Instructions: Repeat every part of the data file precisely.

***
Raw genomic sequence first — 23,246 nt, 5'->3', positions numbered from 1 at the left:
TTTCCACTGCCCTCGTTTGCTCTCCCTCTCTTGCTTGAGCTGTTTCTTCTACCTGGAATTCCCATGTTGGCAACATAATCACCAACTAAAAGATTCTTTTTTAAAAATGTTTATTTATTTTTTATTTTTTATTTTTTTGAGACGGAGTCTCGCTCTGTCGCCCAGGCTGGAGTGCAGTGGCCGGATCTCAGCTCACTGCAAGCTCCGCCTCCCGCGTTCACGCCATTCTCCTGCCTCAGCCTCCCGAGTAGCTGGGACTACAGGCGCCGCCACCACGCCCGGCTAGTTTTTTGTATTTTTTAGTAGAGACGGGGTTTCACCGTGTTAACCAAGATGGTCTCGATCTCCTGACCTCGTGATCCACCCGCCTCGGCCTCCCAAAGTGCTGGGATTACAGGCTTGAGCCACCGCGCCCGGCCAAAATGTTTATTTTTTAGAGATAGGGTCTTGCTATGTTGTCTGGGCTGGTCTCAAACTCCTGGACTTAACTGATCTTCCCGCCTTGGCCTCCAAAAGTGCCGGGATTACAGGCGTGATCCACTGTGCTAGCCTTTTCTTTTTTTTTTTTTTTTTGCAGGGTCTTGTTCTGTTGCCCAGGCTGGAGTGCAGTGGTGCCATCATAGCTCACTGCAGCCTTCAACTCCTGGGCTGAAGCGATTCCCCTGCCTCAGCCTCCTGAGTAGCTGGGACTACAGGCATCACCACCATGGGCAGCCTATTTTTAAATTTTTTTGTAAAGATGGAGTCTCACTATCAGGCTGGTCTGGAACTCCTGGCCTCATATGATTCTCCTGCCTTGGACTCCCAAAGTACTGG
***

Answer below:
Raw genomic sequence first — 23,246 nt, 5'->3', positions numbered from 1 at the left:
TTTCCACTGCCCTCGTTTGCTCTCCCTCTCTTGCTTGAGCTGTTTCTTCTACCTGGAATTCCCATGTTGGCAACATAATCACCAACTAAAAGATTCTTTTTTAAAAATGTTTATTTATTTTTTATTTTTTATTTTTTTGAGACGGAGTCTCGCTCTGTCGCCCAGGCTGGAGTGCAGTGGCCGGATCTCAGCTCACTGCAAGCTCCGCCTCCCGCGTTCACGCCATTCTCCTGCCTCAGCCTCCCGAGTAGCTGGGACTACAGGCGCCGCCACCACGCCCGGCTAGTTTTTTGTATTTTTTAGTAGAGACGGGGTTTCACCGTGTTAACCAAGATGGTCTCGATCTCCTGACCTCGTGATCCACCCGCCTCGGCCTCCCAAAGTGCTGGGATTACAGGCTTGAGCCACCGCGCCCGGCCAAAATGTTTATTTTTTAGAGATAGGGTCTTGCTATGTTGTCTGGGCTGGTCTCAAACTCCTGGACTTAACTGATCTTCCCGCCTTGGCCTCCAAAAGTGCCGGGATTACAGGCGTGATCCACTGTGCTAGCCTTTTCTTTTTTTTTTTTTTTTTGCAGGGTCTTGTTCTGTTGCCCAGGCTGGAGTGCAGTGGTGCCATCATAGCTCACTGCAGCCTTCAACTCCTGGGCTGAAGCGATTCCCCTGCCTCAGCCTCCTGAGTAGCTGGGACTACAGGCATCACCACCATGGGCAGCCTATTTTTAAATTTTTTTGTAAAGATGGAGTCTCACTATCAGGCTGGTCTGGAACTCCTGGCCTCATATGATTCTCCTGCCTTGGACTCCCAAAGTACTGG